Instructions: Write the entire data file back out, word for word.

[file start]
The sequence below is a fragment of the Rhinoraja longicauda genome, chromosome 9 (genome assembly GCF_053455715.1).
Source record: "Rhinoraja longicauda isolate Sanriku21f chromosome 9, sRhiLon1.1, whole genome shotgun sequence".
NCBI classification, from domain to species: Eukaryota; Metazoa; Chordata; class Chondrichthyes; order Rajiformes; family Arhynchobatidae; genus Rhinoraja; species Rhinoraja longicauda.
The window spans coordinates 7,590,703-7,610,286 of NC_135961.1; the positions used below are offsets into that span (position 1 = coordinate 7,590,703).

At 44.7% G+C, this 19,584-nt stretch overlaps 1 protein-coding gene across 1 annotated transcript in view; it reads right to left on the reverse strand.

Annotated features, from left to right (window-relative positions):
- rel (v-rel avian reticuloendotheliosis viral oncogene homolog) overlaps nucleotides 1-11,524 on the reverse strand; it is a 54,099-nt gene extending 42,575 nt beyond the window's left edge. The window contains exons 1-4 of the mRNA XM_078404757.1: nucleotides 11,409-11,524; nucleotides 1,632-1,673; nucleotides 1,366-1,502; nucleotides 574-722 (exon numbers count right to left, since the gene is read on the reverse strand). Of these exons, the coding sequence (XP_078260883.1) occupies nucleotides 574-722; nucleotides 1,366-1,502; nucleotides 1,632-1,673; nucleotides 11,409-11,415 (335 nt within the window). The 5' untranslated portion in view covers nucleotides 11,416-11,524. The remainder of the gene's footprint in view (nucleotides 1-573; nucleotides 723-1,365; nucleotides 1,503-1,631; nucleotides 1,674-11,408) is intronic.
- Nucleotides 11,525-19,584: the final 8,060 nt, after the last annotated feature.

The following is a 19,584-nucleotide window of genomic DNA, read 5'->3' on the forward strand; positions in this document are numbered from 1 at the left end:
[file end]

The sequence below is a fragment of the Rhinoraja longicauda genome, chromosome 9 (genome assembly GCF_053455715.1).
Source record: "Rhinoraja longicauda isolate Sanriku21f chromosome 9, sRhiLon1.1, whole genome shotgun sequence".
NCBI classification, from domain to species: Eukaryota; Metazoa; Chordata; class Chondrichthyes; order Rajiformes; family Arhynchobatidae; genus Rhinoraja; species Rhinoraja longicauda.
The window spans coordinates 7,590,703-7,610,286 of NC_135961.1; the positions used below are offsets into that span (position 1 = coordinate 7,590,703).

At 44.7% G+C, this 19,584-nt stretch overlaps 1 protein-coding gene across 1 annotated transcript in view; it reads right to left on the reverse strand.

Annotated features, from left to right (window-relative positions):
- rel (v-rel avian reticuloendotheliosis viral oncogene homolog) overlaps nucleotides 1-11,524 on the reverse strand; it is a 54,099-nt gene extending 42,575 nt beyond the window's left edge. The window contains exons 1-4 of the mRNA XM_078404757.1: nucleotides 11,409-11,524; nucleotides 1,632-1,673; nucleotides 1,366-1,502; nucleotides 574-722 (exon numbers count right to left, since the gene is read on the reverse strand). Of these exons, the coding sequence (XP_078260883.1) occupies nucleotides 574-722; nucleotides 1,366-1,502; nucleotides 1,632-1,673; nucleotides 11,409-11,415 (335 nt within the window). The 5' untranslated portion in view covers nucleotides 11,416-11,524. The remainder of the gene's footprint in view (nucleotides 1-573; nucleotides 723-1,365; nucleotides 1,503-1,631; nucleotides 1,674-11,408) is intronic.
- Nucleotides 11,525-19,584: the final 8,060 nt, after the last annotated feature.

The following is a 19,584-nucleotide window of genomic DNA, read 5'->3' on the forward strand; positions in this document are numbered from 1 at the left end: